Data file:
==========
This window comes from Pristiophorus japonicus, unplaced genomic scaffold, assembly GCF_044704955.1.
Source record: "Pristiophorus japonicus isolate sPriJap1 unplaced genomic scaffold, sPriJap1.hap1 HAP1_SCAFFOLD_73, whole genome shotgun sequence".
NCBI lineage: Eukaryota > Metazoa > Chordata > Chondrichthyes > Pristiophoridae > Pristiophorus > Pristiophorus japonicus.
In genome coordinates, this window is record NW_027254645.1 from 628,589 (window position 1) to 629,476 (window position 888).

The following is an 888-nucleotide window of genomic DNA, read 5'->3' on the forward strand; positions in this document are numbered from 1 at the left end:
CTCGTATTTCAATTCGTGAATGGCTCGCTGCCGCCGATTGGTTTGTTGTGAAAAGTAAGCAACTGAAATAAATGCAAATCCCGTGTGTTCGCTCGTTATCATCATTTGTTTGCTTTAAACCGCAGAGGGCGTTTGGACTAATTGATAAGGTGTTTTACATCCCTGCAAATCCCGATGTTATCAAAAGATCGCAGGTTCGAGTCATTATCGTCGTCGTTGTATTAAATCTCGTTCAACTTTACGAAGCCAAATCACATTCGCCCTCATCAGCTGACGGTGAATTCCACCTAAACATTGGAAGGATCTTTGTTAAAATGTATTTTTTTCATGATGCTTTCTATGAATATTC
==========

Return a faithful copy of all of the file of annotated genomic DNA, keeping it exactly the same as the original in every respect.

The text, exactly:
This window comes from Pristiophorus japonicus, unplaced genomic scaffold, assembly GCF_044704955.1.
Source record: "Pristiophorus japonicus isolate sPriJap1 unplaced genomic scaffold, sPriJap1.hap1 HAP1_SCAFFOLD_73, whole genome shotgun sequence".
NCBI lineage: Eukaryota > Metazoa > Chordata > Chondrichthyes > Pristiophoridae > Pristiophorus > Pristiophorus japonicus.
In genome coordinates, this window is record NW_027254645.1 from 628,589 (window position 1) to 629,476 (window position 888).

The following is an 888-nucleotide window of genomic DNA, read 5'->3' on the forward strand; positions in this document are numbered from 1 at the left end:
CTCGTATTTCAATTCGTGAATGGCTCGCTGCCGCCGATTGGTTTGTTGTGAAAAGTAAGCAACTGAAATAAATGCAAATCCCGTGTGTTCGCTCGTTATCATCATTTGTTTGCTTTAAACCGCAGAGGGCGTTTGGACTAATTGATAAGGTGTTTTACATCCCTGCAAATCCCGATGTTATCAAAAGATCGCAGGTTCGAGTCATTATCGTCGTCGTTGTATTAAATCTCGTTCAACTTTACGAAGCCAAATCACATTCGCCCTCATCAGCTGACGGTGAATTCCACCTAAACATTGGAAGGATCTTTGTTAAAATGTATTTTTTTCATGATGCTTTCTATGAATATTC